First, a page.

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A Local Startup Is Trying To Solve The Problem Of Corruption In Zimbabwe And Africa: It’s A Good Start

ZRP, Corruption in Zimbabwe, Traffic Police, Traffic Fines

If you have been in Zimbabwe and many other African countries, you will notice that corruption is very common and has become one of the major stumbling blocks we have faced in trying to turn around the dire situation in our country. Africa Innovation Trust (AIT) has come up with a tool that will help in the fight against corruption.

AIT is a not for profit organisation that was established in 2015. They believe in the greater utilisation of technology to advance not for profit work. They develop innovations and deployed these innovations directly to the public. So far they have developed two of the innovations: T3 (Tender Tracking Tool) and ICU (I See You), which is the corruption tool we are talking about

So, how does ICU work?

The application was informed by the concerns raised by whistle-blowers in terms of safely allowing people to report incidences of corruption. Another concern was also in terms of quality of evidence that was being provided and ICU hopes to tackle that.

I tested out the app and the concerning bit is that before you turn in any evidence you are met with a sign-up interface. At this screen, you either enter your email or your phone number and I think this may be a cause for concern for some users. AIT might not be using this data or giving it out but it is a bit concerning that they will have a database of users. Data breaches are not common occurrences but when they do occur they usually have huge effects.

If you don’t mind that, you can sign-up and then start exposing any corrupt persons immediately. You may be wondering how exactly you can provide evidence. Well, there are four ways you can provide evidence. You can provide evidence textually which is the weakest form of evidence since this does not hold much power in a court of law. Users can also provide evidence by way of pictures, voice recordings, and videos.

These mediums provide stronger evidence in courts and can actually lead to convictions. At least that’s the intention of AIT in coming up with this app.

After submitting evidence, then what?

After you have submitted evidence, AIT is working with Zimbabwe Anti-Corruption Commission (ZACC), Nation Prosecution Authority (NPA) and also the police. AIT  will provide them with the evidence and these organs are then best placed to use the information

Use cases…

I was in conversation with Benjamin Nyandoro, the Lead Resource for AIT and he said use cases for the app are varied. Instead of just thinking of corruption in huge sectors he also mentioned that the app can be used by school goers. He gave an example of a situation whereby the government donates books to a school and instead of making these books available to students, some schools may want to then sell the books. Through the ICU app, these students can then report such incidents.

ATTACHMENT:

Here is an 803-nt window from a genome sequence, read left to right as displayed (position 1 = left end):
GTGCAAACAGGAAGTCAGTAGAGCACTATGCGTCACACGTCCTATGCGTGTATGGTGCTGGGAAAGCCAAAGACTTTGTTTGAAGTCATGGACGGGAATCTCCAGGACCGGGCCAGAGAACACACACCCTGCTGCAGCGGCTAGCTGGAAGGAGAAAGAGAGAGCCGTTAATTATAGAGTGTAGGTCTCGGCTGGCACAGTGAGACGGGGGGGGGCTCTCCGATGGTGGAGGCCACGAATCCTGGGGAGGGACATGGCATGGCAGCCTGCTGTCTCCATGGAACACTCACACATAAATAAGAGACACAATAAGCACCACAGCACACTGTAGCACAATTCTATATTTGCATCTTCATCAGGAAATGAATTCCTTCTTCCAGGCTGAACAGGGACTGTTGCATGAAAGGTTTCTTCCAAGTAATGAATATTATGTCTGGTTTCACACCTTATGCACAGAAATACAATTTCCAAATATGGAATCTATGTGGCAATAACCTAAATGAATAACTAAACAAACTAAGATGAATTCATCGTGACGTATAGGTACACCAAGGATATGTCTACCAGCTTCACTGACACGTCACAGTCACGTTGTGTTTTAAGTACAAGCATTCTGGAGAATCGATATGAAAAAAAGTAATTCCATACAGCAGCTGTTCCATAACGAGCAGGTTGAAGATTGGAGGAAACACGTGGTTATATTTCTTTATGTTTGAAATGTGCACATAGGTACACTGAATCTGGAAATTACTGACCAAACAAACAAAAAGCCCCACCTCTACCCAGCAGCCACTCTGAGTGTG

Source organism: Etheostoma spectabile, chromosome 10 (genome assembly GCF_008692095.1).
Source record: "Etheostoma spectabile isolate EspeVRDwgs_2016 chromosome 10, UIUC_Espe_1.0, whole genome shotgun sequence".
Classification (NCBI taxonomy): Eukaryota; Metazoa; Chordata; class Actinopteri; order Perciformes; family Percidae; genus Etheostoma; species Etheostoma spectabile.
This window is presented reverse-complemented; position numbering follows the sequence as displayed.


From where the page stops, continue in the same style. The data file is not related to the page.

In case of emergencies!

The application also has a ‘panic button’ feature where you can use in case of emergency. To use the panic button you don’t have to be a signed-up user.

Other projects

The aforementioned Tender Tracking Tool is a web-based application that was designed to assist the public and authorities. The application goes through the 5-stage procurement process of a project, tracks the project implementation and then performs analysis on the project performance: i.e. comparing baseline goals against the actual goals of the project. They are working on an election application

ICU is currently available on the Playstore.

What do you think about ICU? Will you be downloading it anytime soon? Do you intend to use it? Let’s engage in the comments below

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2 thoughts on “A Local Startup Is Trying To Solve The Problem Of Corruption In Zimbabwe And Africa: It’s A Good Start

  1. OMG what asn insecure website. Just did a simple SQL injection test. These guys should be more serious with security. It looks like the php was done with someone who has just learned it. Thats bad when they are collecting users data

  2. I like the initiative, and I don’t mean to derail your efforts fellow developers, but any defense lawyer worth his salt can walk all over anonymous evidence in a court of law.

    If this evidence makes it to trial, it can be thrown out by the court as hear-say.
    Plus, it is everyone’s constitutional right to face their accuser and defend themselves.

    You can’t just take pictures and win a court case.
    This stumbling-block defeats the anonymous part of the developed system.
    If the anonymous tip leads to an investigation that gets someone arrested, you can plead entrapment and walk.

    Then we have the user-reviews on the app on Google Play…

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